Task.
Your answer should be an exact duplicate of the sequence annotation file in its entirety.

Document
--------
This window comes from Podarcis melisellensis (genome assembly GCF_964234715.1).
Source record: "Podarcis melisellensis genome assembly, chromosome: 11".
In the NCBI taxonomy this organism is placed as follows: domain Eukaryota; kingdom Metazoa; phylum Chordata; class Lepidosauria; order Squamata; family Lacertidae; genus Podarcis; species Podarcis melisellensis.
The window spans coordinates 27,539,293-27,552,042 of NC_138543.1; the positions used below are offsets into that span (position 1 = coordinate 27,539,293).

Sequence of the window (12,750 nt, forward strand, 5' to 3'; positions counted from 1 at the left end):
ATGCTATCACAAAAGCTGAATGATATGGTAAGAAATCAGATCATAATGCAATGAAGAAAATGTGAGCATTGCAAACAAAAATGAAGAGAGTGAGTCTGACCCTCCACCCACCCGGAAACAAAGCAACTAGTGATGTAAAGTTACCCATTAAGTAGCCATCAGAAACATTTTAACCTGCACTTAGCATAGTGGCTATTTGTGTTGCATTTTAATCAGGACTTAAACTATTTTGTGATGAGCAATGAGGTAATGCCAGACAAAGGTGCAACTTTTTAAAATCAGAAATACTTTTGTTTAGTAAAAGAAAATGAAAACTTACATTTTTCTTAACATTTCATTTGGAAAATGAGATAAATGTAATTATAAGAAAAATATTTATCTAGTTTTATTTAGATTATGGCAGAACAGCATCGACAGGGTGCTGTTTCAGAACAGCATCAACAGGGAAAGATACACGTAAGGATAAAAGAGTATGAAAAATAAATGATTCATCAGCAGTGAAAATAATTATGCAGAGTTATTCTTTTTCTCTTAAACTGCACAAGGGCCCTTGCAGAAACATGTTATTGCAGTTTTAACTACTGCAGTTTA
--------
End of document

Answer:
This window comes from Podarcis melisellensis (genome assembly GCF_964234715.1).
Source record: "Podarcis melisellensis genome assembly, chromosome: 11".
In the NCBI taxonomy this organism is placed as follows: domain Eukaryota; kingdom Metazoa; phylum Chordata; class Lepidosauria; order Squamata; family Lacertidae; genus Podarcis; species Podarcis melisellensis.
The window spans coordinates 27,539,293-27,552,042 of NC_138543.1; the positions used below are offsets into that span (position 1 = coordinate 27,539,293).

Sequence of the window (12,750 nt, forward strand, 5' to 3'; positions counted from 1 at the left end):
ATGCTATCACAAAAGCTGAATGATATGGTAAGAAATCAGATCATAATGCAATGAAGAAAATGTGAGCATTGCAAACAAAAATGAAGAGAGTGAGTCTGACCCTCCACCCACCCGGAAACAAAGCAACTAGTGATGTAAAGTTACCCATTAAGTAGCCATCAGAAACATTTTAACCTGCACTTAGCATAGTGGCTATTTGTGTTGCATTTTAATCAGGACTTAAACTATTTTGTGATGAGCAATGAGGTAATGCCAGACAAAGGTGCAACTTTTTAAAATCAGAAATACTTTTGTTTAGTAAAAGAAAATGAAAACTTACATTTTTCTTAACATTTCATTTGGAAAATGAGATAAATGTAATTATAAGAAAAATATTTATCTAGTTTTATTTAGATTATGGCAGAACAGCATCGACAGGGTGCTGTTTCAGAACAGCATCAACAGGGAAAGATACACGTAAGGATAAAAGAGTATGAAAAATAAATGATTCATCAGCAGTGAAAATAATTATGCAGAGTTATTCTTTTTCTCTTAAACTGCACAAGGGCCCTTGCAGAAACATGTTATTGCAGTTTTAACTACTGCAGTTTA